T. Hardy Morris calls Hardy and the Hardknocks: Drownin on a Mountaintop his “genre-bender album,” and it’s hard to disagree with him. The second solo album from the Athens, Georgia-based Morris — his main gig is as frontman of the Southern rock group Dead Confederate — is a fusion of what would seem at first two be two disparate styles of music: grunge and country. He calls it “crunge.”
“I write a lot of music and a lot of songs and I had a few that dipped their toe in both of those worlds,” Morris says. “Maybe a little more heavy-handed in the guitar department, but they had the pedal steel. I love classic country and I love rock and roll. I had a few songs that married that stuff, and that’s how Drownin on a Mountaintop came about, just going after that strange marriage of grungy stuff and country.”
“I think it kind of works,” he adds. “Grunge sounds kind of rural to me, kind of desolate and dark, and country can be the same way. I think they work better than it would seem on paper.”
While country has had almost a century to mature, Morris says he feels like grunge, a genre brought to the forefront of the mainstream by bands like Nirvana and Soundgarden in the early 1990s, never got the chance to properly grow.
“Bands like the Meat Puppets have been doing it for a long time — they’ve always had a country lean to what they do — but those bands quickly got sucked up into the machine,” Morris says. “Grunge got exploited before it could get explored. It became a bad word before you knew it. And it still is kind of a ridiculous term, but whatever.”
Morris certainly isn’t treating either genre with any undue reverence. “You can tell if you listen to the record, it’s all in good fun,” he says. “It’s using those genres in a more whimsical way. I hope the album doesn’t come across as taking itself too seriously. Some of the lyrics are serious and there are a few serious songs, but we’re just having fun with the musical side of it and not being too attached to, ‘I am this and I’m not that.’ The whole album is about living outside of the box and being yourself.”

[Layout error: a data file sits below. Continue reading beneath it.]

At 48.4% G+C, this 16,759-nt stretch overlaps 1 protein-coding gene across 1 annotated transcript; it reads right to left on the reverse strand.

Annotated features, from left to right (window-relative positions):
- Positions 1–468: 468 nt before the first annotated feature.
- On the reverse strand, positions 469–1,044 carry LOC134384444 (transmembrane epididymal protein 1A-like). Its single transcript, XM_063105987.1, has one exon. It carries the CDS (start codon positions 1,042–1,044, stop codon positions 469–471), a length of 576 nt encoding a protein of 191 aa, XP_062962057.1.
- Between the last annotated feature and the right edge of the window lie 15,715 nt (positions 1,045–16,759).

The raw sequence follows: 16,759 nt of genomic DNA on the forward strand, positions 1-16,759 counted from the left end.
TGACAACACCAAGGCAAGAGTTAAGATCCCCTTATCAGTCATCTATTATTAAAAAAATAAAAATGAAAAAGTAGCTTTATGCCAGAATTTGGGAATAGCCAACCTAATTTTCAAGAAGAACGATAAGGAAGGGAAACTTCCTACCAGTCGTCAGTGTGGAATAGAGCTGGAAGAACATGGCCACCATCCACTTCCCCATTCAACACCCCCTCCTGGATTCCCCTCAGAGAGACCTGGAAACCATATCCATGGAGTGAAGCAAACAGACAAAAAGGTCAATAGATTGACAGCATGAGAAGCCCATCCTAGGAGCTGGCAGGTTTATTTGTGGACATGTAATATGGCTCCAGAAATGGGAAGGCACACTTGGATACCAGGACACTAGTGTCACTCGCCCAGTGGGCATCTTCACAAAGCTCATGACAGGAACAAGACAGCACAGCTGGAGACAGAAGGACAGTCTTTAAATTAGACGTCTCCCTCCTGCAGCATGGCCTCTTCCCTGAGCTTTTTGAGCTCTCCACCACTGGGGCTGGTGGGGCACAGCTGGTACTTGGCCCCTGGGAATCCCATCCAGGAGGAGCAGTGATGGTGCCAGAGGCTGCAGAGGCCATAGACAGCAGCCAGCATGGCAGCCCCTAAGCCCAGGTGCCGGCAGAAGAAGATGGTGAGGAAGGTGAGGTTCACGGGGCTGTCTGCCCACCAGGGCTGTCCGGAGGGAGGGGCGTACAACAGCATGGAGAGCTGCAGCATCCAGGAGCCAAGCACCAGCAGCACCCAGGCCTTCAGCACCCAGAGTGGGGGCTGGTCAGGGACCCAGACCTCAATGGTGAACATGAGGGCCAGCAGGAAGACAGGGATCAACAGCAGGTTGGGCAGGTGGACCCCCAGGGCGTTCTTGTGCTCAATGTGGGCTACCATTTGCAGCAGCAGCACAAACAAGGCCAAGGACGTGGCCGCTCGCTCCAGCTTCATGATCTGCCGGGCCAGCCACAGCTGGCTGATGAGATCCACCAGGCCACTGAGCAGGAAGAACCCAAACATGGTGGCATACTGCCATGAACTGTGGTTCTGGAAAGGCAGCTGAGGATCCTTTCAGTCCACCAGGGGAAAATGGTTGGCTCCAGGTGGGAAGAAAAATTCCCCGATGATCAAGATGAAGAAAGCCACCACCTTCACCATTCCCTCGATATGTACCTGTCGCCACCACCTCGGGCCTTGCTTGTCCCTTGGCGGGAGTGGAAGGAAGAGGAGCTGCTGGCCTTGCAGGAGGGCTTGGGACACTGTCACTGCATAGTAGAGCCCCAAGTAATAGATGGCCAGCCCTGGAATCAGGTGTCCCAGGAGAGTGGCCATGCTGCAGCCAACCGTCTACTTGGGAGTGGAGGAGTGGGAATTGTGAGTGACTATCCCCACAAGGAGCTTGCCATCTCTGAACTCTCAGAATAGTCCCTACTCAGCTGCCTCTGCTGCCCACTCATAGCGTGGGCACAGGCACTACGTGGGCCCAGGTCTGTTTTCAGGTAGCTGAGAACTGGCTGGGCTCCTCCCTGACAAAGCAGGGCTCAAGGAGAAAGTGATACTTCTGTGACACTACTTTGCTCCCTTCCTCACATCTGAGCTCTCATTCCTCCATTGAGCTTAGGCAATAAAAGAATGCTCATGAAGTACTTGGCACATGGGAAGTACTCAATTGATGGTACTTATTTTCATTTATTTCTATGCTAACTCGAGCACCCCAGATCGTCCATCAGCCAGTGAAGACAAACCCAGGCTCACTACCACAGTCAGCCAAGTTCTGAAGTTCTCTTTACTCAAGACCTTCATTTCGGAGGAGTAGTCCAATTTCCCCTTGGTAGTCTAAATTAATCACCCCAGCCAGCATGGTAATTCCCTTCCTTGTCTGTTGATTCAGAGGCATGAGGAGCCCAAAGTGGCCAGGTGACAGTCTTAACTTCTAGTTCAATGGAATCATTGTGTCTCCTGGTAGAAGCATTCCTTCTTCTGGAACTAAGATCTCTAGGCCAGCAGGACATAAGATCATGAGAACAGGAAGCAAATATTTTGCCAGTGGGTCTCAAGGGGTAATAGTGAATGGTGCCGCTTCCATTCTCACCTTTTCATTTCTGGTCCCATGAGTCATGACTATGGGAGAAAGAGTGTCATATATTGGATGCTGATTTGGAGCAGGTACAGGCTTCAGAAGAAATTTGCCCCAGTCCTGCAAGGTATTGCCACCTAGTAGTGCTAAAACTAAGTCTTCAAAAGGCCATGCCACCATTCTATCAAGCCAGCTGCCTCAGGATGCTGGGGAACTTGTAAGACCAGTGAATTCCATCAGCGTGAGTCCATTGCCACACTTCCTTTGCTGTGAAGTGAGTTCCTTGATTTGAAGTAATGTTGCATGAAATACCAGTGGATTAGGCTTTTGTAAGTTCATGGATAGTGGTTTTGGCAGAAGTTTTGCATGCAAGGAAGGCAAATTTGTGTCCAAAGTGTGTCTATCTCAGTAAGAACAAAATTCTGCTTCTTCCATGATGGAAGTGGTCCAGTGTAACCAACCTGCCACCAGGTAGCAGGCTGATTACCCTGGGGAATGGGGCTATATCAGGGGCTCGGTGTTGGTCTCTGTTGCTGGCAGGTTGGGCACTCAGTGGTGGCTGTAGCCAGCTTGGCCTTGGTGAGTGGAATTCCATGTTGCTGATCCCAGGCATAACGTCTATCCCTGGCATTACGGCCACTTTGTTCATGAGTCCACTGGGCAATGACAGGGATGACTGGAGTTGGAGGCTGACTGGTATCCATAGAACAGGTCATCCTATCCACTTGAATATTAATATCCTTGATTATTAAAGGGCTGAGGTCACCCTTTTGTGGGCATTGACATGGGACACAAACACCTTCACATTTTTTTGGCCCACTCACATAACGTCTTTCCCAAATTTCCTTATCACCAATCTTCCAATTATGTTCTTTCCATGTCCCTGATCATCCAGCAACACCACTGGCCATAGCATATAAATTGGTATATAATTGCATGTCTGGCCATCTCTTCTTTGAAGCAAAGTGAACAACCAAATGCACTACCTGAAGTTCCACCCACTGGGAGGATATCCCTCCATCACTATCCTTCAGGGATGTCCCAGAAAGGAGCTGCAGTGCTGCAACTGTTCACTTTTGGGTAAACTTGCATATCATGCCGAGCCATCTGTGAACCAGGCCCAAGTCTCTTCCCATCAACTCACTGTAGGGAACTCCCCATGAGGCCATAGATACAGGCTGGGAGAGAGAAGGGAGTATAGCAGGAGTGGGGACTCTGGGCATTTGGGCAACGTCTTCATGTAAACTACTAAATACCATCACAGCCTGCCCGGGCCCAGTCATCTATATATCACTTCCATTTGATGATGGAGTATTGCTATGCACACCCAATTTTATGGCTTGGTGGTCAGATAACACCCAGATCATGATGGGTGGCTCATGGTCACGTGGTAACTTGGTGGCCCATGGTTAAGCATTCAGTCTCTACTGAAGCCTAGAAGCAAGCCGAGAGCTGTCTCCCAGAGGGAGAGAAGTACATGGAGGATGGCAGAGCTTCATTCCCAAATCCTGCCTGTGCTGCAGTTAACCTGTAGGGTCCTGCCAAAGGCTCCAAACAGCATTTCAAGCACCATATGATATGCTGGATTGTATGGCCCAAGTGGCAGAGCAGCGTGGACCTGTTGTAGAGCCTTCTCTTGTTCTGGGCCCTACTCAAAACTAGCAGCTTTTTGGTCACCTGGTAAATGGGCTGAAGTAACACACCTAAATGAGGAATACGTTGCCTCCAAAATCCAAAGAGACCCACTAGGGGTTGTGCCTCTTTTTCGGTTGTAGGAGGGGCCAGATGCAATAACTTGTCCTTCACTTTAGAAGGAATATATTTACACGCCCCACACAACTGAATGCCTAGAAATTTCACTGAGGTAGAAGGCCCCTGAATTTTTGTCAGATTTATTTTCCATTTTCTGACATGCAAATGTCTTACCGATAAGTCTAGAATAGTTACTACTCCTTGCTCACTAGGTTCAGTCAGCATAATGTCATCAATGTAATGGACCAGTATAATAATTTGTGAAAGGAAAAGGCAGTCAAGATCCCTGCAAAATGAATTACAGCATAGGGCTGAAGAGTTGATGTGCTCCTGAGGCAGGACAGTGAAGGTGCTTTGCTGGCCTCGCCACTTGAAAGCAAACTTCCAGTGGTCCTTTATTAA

There’s a refreshing looseness to Drownin on a Mountaintop. The title track, for example, careens between a driving rock verse and a slower honky-tonk chorus; as the song woozily begins to speed up for its second verse, Morris throws a little self-deprecation into the mix. “What the hell is going on?” he sings. “How can you call this a song?”
Morris is often quick to differentiate between his “fun” and “serious” songs; he calls the latter his “real” songs. “That’s something I say at the shows,” he says. “We’ll play a few of the more upbeat, fun numbers and then I’ll play ‘Starting Gun,’ which is a little more pointed and serious. It doesn’t have the ridiculous time signatures. It’s definitely more mature-sounding — I guess that’s kind of a crappy word for it — but it’s like, ‘Oh, it sounds like a real song!’ It’s not just kicking out the jams for fun.”
“I guess every good party has some serious conversations,” he adds. “When I’m writing, I’m pretty serious about it. I don’t just write about chicks and cars and stuff. It just doesn’t happen. This is probably the most good-time-sounding record I’ve ever made, but a lot of the songs are not, if you listen to the lyrics, they’re not exactly just stupid, you know? They’re not about just drinking and girls. There’s always something behind it.”
Some of the album’s weightier moments, he says, came from the birth of his first child during the record’s writing process. “It’s like an expelling of youth,” he says. “It’s getting over that hump and being like, ‘Alright, it’s time to be a daddy.’ It’s kind of like kicking out the garage rock one last time — not that it’ll be the last time. But that was just the idea behind it at the time. I was about to have my first kid and I just felt like cranking up the amp and pretending to be 13 again, just to do it.”
Drownin on a Mountaintop was released in June, but Morris says he’s already working on new material. “I write all the time,” he says. “I’ve got another record I’m working on now. We’re working on some Dead Confederate stuff as well. It’s a fast-paced world. There are new records coming out every single day.”
Even so, Morris says that he hopes listeners will spend more time with his latest album. “I’m glad that I’m writing, but at the same time I hope more and more people will keep finding out about Drownin on a Mountaintop because I think that most people who give it a shot find something they like about it,” he says. “It’s a fun record.”
T. Hardy Morris and his band the Hardknocks will perform at Saturn Birmingham on Saturday, Dec. 12. Saint Pe and Duquette Johnston will open. Doors open at 8 p.m.; the show begins at 9 p.m. Tickets are $10. For more information, visit saturnbirmingham.com.